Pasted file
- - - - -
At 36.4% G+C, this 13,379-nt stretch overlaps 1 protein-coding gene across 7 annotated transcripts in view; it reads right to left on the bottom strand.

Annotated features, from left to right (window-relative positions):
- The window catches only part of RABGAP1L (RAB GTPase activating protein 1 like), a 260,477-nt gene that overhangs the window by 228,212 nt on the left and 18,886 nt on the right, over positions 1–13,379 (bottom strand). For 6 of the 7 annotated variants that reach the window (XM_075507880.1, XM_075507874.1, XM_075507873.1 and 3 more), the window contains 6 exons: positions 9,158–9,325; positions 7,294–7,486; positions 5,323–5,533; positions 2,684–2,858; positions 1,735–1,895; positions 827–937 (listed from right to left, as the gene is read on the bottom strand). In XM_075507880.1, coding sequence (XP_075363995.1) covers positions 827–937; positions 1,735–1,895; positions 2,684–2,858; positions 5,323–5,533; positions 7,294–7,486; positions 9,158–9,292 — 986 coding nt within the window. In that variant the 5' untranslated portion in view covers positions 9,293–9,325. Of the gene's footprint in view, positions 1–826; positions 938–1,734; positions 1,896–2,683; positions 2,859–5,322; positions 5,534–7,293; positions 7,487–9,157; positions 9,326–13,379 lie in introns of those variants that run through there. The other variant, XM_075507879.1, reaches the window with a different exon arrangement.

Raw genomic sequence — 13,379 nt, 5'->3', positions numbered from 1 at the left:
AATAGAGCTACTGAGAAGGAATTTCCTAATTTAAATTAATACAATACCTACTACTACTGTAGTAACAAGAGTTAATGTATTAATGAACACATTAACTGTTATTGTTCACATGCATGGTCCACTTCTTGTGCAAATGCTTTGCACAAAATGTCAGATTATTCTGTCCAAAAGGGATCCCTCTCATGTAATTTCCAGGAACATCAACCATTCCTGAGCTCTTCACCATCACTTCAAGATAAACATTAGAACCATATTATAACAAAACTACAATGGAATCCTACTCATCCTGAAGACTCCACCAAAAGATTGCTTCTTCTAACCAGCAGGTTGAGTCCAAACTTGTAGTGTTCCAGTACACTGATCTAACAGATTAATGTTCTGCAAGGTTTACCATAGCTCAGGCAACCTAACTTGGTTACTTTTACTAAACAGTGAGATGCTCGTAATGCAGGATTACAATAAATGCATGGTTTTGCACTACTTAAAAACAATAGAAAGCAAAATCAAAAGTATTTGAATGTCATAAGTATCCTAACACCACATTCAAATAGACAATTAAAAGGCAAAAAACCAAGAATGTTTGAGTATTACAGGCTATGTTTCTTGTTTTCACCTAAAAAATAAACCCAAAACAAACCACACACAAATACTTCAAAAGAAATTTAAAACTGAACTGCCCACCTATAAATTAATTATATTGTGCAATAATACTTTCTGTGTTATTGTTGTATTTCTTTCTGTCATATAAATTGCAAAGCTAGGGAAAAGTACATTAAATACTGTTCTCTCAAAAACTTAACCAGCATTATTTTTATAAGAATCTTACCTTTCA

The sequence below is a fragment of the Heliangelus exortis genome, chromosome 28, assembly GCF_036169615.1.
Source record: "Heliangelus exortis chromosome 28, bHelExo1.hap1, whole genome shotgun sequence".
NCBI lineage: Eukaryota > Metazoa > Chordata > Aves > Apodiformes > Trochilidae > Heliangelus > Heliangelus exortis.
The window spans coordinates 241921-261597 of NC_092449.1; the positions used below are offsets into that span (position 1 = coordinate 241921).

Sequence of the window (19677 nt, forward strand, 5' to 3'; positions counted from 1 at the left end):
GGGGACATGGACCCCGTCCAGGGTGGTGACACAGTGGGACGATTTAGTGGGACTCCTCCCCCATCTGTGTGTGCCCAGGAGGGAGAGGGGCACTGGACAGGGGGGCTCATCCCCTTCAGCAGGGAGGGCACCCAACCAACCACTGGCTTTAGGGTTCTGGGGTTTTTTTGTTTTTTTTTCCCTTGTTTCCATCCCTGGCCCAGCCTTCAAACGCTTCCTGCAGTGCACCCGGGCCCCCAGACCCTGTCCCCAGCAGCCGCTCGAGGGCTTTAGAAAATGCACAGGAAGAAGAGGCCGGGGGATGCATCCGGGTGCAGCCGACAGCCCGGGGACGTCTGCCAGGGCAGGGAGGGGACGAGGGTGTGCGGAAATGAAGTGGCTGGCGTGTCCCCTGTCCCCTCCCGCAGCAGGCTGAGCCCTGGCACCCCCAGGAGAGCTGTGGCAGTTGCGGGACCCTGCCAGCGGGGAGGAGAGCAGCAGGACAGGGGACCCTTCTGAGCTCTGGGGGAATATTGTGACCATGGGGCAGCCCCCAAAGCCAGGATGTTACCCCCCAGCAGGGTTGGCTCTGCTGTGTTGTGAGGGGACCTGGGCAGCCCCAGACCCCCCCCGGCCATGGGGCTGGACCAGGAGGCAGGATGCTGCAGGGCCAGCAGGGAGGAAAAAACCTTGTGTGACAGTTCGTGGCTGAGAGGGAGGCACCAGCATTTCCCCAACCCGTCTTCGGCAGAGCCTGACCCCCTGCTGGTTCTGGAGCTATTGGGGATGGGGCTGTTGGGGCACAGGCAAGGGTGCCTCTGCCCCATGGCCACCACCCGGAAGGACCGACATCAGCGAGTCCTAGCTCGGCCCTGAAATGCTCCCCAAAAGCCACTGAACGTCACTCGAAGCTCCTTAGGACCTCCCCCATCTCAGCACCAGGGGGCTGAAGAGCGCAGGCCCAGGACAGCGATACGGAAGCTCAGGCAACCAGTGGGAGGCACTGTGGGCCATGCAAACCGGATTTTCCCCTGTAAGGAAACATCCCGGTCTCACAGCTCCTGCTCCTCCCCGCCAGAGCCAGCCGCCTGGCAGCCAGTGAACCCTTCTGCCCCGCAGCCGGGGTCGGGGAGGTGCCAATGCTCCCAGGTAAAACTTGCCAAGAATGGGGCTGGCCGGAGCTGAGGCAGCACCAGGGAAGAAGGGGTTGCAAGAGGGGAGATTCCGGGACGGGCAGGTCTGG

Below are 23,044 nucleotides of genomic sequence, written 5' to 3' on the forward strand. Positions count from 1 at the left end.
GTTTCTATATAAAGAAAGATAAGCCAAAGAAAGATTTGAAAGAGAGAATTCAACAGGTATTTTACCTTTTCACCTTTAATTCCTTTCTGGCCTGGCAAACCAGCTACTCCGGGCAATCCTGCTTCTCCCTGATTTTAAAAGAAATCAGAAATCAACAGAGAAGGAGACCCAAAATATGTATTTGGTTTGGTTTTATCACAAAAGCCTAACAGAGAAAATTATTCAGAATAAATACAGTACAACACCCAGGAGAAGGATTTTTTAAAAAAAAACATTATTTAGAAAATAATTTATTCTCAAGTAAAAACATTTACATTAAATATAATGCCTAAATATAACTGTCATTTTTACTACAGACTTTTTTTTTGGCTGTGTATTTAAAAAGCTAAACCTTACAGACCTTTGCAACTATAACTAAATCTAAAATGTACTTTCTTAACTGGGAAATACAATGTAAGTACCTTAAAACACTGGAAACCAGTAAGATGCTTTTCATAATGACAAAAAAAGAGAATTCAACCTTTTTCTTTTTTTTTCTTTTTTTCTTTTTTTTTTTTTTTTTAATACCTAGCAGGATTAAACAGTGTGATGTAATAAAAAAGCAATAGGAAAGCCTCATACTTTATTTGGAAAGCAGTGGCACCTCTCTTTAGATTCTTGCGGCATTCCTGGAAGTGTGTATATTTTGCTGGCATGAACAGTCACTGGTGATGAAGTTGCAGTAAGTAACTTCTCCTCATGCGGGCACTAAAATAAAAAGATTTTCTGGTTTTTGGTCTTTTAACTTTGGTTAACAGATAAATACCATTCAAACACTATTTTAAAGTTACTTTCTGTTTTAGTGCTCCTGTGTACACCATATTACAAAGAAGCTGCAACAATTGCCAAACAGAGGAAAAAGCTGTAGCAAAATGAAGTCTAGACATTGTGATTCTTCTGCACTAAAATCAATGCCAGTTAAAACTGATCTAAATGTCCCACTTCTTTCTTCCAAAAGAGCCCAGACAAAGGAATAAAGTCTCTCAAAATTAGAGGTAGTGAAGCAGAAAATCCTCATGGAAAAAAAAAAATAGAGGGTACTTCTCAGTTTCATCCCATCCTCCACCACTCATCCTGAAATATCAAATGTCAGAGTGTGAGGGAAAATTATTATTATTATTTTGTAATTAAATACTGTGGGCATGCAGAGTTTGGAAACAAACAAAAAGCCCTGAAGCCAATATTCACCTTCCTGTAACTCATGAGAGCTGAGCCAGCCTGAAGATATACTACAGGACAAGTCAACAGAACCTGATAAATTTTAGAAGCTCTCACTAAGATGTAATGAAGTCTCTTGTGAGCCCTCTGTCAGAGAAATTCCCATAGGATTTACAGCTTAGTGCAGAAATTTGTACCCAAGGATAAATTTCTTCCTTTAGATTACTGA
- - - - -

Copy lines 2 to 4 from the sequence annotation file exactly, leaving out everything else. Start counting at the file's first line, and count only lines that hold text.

Annotated features, from left to right (window-relative positions):
- The window catches only part of RABGAP1L (RAB GTPase activating protein 1 like), a 260,477-nt gene that overhangs the window by 228,212 nt on the left and 18,886 nt on the right, over positions 1–13,379 (bottom strand). For 6 of the 7 annotated variants that reach the window (XM_075507880.1, XM_075507874.1, XM_075507873.1 and 3 more), the window contains 6 exons: positions 9,158–9,325; positions 7,294–7,486; positions 5,323–5,533; positions 2,684–2,858; positions 1,735–1,895; positions 827–937 (listed from right to left, as the gene is read on the bottom strand). In XM_075507880.1, coding sequence (XP_075363995.1) covers positions 827–937; positions 1,735–1,895; positions 2,684–2,858; positions 5,323–5,533; positions 7,294–7,486; positions 9,158–9,292 — 986 coding nt within the window. In that variant the 5' untranslated portion in view covers positions 9,293–9,325. Of the gene's footprint in view, positions 1–826; positions 938–1,734; positions 1,896–2,683; positions 2,859–5,322; positions 5,534–7,293; positions 7,487–9,157; positions 9,326–13,379 lie in introns of those variants that run through there. The other variant, XM_075507879.1, reaches the window with a different exon arrangement.

Raw genomic sequence — 13,379 nt, 5'->3', positions numbered from 1 at the left: